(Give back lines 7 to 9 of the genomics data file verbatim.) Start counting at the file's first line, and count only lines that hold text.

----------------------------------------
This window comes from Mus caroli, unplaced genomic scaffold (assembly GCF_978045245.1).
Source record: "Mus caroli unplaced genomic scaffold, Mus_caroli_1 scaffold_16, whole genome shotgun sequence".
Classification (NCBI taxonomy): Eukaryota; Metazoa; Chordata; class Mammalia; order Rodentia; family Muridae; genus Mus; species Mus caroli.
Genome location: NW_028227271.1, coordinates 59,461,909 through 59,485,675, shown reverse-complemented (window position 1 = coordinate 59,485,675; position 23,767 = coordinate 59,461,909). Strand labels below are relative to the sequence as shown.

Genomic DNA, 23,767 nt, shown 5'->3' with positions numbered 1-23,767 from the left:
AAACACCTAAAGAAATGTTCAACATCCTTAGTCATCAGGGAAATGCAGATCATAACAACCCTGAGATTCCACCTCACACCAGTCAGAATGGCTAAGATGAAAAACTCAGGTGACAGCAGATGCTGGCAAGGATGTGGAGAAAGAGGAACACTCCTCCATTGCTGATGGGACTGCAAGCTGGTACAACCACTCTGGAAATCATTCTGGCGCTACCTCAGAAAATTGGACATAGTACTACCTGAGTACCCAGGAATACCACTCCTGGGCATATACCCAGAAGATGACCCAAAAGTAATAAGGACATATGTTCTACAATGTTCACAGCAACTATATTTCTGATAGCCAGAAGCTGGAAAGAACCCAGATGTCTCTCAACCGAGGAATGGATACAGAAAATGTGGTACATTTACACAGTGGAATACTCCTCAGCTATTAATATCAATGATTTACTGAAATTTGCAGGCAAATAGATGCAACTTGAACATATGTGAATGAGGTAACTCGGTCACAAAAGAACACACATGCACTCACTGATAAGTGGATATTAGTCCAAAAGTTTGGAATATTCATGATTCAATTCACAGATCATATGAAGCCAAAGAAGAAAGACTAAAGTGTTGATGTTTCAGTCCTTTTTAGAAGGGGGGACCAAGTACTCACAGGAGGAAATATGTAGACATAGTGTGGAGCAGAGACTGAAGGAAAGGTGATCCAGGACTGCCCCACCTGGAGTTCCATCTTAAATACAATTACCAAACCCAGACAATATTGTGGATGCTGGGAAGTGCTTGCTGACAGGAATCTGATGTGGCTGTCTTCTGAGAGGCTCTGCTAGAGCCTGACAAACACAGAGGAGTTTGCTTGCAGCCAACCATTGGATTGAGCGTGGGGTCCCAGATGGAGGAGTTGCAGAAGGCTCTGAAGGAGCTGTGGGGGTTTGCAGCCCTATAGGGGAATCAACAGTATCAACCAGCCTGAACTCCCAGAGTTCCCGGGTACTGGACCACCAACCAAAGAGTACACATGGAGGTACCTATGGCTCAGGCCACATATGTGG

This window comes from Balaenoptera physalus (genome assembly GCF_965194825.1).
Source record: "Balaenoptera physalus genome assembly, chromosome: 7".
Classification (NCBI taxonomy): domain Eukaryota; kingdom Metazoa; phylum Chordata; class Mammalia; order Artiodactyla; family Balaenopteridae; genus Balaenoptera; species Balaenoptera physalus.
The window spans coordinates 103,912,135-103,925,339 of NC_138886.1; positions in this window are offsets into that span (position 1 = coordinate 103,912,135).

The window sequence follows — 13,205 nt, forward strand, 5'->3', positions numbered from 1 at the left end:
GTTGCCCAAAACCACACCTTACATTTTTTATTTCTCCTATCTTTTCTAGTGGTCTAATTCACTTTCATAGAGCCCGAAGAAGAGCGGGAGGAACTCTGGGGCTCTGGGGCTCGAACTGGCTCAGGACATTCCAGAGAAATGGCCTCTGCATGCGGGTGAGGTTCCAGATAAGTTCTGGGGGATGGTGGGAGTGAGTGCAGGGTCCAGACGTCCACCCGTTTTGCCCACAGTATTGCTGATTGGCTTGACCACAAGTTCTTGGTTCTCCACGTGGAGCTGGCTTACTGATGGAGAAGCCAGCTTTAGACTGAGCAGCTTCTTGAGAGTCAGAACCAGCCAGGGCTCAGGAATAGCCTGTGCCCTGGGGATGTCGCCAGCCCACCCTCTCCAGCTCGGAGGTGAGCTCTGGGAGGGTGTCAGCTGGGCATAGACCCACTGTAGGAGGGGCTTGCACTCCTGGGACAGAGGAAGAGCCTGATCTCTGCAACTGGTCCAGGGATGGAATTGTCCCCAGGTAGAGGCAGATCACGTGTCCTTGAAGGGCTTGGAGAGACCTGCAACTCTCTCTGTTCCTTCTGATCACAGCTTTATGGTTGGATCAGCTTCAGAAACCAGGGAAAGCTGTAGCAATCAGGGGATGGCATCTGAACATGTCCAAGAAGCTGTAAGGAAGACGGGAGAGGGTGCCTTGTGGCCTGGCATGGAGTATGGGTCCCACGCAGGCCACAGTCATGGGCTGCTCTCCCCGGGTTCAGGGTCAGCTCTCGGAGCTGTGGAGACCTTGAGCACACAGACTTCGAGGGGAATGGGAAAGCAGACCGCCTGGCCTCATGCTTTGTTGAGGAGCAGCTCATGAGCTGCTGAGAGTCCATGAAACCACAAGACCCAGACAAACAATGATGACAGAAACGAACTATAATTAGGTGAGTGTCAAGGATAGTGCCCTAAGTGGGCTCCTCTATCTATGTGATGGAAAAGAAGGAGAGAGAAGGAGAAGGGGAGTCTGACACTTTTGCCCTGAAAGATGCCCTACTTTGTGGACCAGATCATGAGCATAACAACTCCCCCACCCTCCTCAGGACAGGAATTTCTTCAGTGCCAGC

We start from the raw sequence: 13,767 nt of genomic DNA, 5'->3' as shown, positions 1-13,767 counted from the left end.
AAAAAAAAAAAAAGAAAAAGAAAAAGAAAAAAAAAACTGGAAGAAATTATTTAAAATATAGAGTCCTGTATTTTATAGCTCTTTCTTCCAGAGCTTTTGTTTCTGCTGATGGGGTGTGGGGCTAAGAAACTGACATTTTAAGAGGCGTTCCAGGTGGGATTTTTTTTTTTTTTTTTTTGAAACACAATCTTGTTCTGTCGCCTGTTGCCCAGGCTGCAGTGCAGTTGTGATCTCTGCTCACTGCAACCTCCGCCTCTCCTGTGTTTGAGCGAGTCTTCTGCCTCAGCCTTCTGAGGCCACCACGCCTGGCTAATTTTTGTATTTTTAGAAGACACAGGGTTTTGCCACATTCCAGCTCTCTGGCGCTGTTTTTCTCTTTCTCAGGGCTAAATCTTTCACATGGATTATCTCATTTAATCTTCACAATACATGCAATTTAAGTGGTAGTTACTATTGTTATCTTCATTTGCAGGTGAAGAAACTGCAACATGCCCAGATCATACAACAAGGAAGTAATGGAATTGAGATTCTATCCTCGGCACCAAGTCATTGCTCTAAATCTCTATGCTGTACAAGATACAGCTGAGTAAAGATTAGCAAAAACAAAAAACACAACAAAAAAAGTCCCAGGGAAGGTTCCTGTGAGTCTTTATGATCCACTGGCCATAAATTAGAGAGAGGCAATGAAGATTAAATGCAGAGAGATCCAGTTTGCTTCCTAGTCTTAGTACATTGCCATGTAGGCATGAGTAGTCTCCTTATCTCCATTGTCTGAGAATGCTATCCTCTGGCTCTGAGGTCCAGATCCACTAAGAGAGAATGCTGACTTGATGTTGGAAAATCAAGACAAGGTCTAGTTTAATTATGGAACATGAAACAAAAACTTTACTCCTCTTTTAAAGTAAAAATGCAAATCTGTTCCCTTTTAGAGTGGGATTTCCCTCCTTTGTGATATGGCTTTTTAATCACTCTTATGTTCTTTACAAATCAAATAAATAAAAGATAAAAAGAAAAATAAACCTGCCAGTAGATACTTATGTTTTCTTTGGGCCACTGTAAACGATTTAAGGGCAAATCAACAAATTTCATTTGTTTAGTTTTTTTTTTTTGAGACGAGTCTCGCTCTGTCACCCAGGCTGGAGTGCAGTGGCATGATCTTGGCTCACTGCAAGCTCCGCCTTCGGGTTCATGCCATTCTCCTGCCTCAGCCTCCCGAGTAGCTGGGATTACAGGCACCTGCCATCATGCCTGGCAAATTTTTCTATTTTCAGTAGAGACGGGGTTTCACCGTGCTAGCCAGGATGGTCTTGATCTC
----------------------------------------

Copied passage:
This window comes from Balaenoptera physalus (genome assembly GCF_965194825.1).
Source record: "Balaenoptera physalus genome assembly, chromosome: 7".
Classification (NCBI taxonomy): domain Eukaryota; kingdom Metazoa; phylum Chordata; class Mammalia; order Artiodactyla; family Balaenopteridae; genus Balaenoptera; species Balaenoptera physalus.